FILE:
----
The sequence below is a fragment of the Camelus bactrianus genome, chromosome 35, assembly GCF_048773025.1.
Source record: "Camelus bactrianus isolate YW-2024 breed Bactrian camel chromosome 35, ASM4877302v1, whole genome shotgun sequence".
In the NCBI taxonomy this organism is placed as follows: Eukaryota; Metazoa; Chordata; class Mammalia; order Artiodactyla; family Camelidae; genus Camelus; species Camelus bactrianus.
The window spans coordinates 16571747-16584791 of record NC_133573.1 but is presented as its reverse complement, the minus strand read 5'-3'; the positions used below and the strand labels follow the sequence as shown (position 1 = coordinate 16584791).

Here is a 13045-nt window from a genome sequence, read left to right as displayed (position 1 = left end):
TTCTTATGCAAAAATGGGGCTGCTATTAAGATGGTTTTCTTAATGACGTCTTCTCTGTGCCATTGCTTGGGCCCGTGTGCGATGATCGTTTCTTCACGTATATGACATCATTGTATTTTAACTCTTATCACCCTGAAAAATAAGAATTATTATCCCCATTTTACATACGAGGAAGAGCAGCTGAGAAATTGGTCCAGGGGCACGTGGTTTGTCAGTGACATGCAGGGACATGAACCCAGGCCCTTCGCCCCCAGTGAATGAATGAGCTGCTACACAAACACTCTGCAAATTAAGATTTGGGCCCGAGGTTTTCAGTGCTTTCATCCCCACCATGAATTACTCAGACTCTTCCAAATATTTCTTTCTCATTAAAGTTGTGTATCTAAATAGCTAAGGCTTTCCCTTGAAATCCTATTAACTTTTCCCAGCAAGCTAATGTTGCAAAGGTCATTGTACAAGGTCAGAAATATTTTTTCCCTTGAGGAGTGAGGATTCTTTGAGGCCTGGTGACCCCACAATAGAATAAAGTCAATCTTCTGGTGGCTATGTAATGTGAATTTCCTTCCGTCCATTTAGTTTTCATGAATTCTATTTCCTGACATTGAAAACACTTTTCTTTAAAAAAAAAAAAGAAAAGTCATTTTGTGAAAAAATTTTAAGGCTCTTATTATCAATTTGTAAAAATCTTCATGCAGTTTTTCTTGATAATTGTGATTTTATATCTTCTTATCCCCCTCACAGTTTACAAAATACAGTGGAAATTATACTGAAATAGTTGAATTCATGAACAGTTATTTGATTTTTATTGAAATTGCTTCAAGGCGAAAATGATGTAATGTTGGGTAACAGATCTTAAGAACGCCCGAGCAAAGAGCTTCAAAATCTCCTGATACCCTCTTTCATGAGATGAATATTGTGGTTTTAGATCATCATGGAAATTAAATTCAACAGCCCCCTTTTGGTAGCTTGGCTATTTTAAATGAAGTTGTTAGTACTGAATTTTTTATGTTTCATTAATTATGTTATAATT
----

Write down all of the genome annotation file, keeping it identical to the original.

The sequence below is a fragment of the Camelus bactrianus genome, chromosome 35, assembly GCF_048773025.1.
Source record: "Camelus bactrianus isolate YW-2024 breed Bactrian camel chromosome 35, ASM4877302v1, whole genome shotgun sequence".
In the NCBI taxonomy this organism is placed as follows: Eukaryota; Metazoa; Chordata; class Mammalia; order Artiodactyla; family Camelidae; genus Camelus; species Camelus bactrianus.
The window spans coordinates 16571747-16584791 of record NC_133573.1 but is presented as its reverse complement, the minus strand read 5'-3'; the positions used below and the strand labels follow the sequence as shown (position 1 = coordinate 16584791).

Here is a 13045-nt window from a genome sequence, read left to right as displayed (position 1 = left end):
TTCTTATGCAAAAATGGGGCTGCTATTAAGATGGTTTTCTTAATGACGTCTTCTCTGTGCCATTGCTTGGGCCCGTGTGCGATGATCGTTTCTTCACGTATATGACATCATTGTATTTTAACTCTTATCACCCTGAAAAATAAGAATTATTATCCCCATTTTACATACGAGGAAGAGCAGCTGAGAAATTGGTCCAGGGGCACGTGGTTTGTCAGTGACATGCAGGGACATGAACCCAGGCCCTTCGCCCCCAGTGAATGAATGAGCTGCTACACAAACACTCTGCAAATTAAGATTTGGGCCCGAGGTTTTCAGTGCTTTCATCCCCACCATGAATTACTCAGACTCTTCCAAATATTTCTTTCTCATTAAAGTTGTGTATCTAAATAGCTAAGGCTTTCCCTTGAAATCCTATTAACTTTTCCCAGCAAGCTAATGTTGCAAAGGTCATTGTACAAGGTCAGAAATATTTTTTCCCTTGAGGAGTGAGGATTCTTTGAGGCCTGGTGACCCCACAATAGAATAAAGTCAATCTTCTGGTGGCTATGTAATGTGAATTTCCTTCCGTCCATTTAGTTTTCATGAATTCTATTTCCTGACATTGAAAACACTTTTCTTTAAAAAAAAAAAAGAAAAGTCATTTTGTGAAAAAATTTTAAGGCTCTTATTATCAATTTGTAAAAATCTTCATGCAGTTTTTCTTGATAATTGTGATTTTATATCTTCTTATCCCCCTCACAGTTTACAAAATACAGTGGAAATTATACTGAAATAGTTGAATTCATGAACAGTTATTTGATTTTTATTGAAATTGCTTCAAGGCGAAAATGATGTAATGTTGGGTAACAGATCTTAAGAACGCCCGAGCAAAGAGCTTCAAAATCTCCTGATACCCTCTTTCATGAGATGAATATTGTGGTTTTAGATCATCATGGAAATTAAATTCAACAGCCCCCTTTTGGTAGCTTGGCTATTTTAAATGAAGTTGTTAGTACTGAATTTTTTATGTTTCATTAATTATGTTATAATT